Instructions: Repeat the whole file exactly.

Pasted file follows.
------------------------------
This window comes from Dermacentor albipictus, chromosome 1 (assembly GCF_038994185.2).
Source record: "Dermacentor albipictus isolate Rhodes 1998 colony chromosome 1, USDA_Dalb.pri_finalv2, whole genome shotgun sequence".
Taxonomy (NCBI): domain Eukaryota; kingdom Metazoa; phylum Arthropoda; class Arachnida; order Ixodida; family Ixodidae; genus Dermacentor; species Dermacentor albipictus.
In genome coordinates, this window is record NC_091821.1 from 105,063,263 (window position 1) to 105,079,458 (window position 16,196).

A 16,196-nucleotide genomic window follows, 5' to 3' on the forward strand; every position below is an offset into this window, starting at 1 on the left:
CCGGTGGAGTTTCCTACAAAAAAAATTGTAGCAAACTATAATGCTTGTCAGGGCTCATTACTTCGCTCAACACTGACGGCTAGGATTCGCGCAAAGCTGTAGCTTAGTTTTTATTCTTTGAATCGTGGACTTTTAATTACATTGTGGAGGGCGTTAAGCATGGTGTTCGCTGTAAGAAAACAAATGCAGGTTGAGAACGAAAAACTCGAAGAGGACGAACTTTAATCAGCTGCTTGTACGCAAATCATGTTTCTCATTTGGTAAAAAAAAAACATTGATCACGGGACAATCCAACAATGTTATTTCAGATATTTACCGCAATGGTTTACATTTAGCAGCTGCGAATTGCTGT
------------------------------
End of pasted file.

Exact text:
This window comes from Dermacentor albipictus, chromosome 1 (assembly GCF_038994185.2).
Source record: "Dermacentor albipictus isolate Rhodes 1998 colony chromosome 1, USDA_Dalb.pri_finalv2, whole genome shotgun sequence".
Taxonomy (NCBI): domain Eukaryota; kingdom Metazoa; phylum Arthropoda; class Arachnida; order Ixodida; family Ixodidae; genus Dermacentor; species Dermacentor albipictus.
In genome coordinates, this window is record NC_091821.1 from 105,063,263 (window position 1) to 105,079,458 (window position 16,196).

A 16,196-nucleotide genomic window follows, 5' to 3' on the forward strand; every position below is an offset into this window, starting at 1 on the left:
CCGGTGGAGTTTCCTACAAAAAAAATTGTAGCAAACTATAATGCTTGTCAGGGCTCATTACTTCGCTCAACACTGACGGCTAGGATTCGCGCAAAGCTGTAGCTTAGTTTTTATTCTTTGAATCGTGGACTTTTAATTACATTGTGGAGGGCGTTAAGCATGGTGTTCGCTGTAAGAAAACAAATGCAGGTTGAGAACGAAAAACTCGAAGAGGACGAACTTTAATCAGCTGCTTGTACGCAAATCATGTTTCTCATTTGGTAAAAAAAAAACATTGATCACGGGACAATCCAACAATGTTATTTCAGATATTTACCGCAATGGTTTACATTTAGCAGCTGCGAATTGCTGT